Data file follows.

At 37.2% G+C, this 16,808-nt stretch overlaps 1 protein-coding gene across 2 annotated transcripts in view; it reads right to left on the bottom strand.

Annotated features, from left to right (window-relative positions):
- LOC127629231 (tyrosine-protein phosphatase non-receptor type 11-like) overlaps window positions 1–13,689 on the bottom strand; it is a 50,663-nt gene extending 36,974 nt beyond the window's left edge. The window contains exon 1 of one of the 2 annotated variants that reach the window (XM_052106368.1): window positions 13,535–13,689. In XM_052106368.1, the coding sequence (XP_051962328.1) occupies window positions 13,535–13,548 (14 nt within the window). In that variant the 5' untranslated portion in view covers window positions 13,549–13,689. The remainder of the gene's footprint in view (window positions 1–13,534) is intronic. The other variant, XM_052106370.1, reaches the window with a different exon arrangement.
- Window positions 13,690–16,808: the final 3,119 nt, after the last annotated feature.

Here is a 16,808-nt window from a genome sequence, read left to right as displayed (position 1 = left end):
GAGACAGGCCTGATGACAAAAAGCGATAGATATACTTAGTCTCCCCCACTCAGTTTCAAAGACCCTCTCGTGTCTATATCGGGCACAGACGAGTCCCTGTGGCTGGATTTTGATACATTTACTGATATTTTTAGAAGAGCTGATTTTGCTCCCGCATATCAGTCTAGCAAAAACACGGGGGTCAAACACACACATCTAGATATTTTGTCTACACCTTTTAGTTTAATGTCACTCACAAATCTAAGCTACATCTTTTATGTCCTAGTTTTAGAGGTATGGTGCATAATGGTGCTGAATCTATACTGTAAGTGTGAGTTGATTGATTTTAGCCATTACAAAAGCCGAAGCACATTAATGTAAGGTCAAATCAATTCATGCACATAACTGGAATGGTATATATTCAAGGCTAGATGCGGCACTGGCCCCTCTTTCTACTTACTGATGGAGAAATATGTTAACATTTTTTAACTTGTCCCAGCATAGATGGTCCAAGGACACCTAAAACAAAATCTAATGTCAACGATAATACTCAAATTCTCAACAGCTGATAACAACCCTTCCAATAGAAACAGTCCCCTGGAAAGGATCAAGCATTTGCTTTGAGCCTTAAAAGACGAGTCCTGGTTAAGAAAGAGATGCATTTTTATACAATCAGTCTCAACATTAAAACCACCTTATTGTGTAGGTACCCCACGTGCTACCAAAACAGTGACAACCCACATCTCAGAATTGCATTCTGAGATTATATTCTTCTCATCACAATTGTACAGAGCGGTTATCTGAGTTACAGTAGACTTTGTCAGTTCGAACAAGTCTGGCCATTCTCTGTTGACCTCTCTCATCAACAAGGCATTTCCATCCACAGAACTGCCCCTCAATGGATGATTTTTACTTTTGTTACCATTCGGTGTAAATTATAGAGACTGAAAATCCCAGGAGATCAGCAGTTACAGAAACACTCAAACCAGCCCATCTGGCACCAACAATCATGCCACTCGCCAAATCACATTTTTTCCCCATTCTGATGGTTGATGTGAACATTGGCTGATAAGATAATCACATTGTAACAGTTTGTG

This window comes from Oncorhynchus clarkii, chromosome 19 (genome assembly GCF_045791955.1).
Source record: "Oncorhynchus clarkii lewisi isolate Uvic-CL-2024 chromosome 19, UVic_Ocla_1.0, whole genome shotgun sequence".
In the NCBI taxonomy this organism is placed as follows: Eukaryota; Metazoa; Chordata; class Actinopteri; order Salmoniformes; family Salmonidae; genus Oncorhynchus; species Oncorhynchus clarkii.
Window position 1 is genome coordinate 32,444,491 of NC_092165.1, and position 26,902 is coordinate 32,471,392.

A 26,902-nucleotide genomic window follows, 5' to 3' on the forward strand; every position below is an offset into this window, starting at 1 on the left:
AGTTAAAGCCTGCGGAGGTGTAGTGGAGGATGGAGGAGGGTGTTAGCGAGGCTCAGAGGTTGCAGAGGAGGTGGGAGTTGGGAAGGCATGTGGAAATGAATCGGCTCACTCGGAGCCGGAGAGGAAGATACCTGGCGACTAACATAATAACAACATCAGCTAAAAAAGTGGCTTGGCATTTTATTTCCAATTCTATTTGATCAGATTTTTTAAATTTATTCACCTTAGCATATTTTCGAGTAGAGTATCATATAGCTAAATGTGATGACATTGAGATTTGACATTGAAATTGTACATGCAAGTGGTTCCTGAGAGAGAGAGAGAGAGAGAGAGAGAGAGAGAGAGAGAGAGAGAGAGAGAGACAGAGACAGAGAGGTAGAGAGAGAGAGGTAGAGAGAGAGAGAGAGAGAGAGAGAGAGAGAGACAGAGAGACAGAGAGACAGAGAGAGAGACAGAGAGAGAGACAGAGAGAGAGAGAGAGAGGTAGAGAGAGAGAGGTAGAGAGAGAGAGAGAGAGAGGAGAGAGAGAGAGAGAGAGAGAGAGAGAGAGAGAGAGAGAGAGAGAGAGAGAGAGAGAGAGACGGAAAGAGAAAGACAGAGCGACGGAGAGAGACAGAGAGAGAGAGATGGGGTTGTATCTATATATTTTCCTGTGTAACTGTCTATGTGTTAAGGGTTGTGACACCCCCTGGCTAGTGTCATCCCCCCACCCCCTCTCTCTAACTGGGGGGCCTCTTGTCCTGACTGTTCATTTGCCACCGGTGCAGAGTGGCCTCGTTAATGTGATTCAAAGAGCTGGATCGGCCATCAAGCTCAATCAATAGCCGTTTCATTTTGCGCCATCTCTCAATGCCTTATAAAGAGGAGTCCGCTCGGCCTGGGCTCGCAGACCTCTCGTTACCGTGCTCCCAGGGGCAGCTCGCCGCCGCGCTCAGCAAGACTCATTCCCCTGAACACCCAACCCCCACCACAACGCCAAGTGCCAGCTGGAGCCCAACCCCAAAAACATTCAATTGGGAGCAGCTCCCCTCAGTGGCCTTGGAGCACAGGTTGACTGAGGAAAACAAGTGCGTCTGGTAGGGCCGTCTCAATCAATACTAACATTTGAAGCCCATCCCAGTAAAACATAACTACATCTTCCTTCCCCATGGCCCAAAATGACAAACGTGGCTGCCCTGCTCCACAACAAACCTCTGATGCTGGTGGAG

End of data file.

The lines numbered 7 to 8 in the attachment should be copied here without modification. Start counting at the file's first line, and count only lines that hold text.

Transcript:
This window comes from Oncorhynchus clarkii, chromosome 19 (genome assembly GCF_045791955.1).
Source record: "Oncorhynchus clarkii lewisi isolate Uvic-CL-2024 chromosome 19, UVic_Ocla_1.0, whole genome shotgun sequence".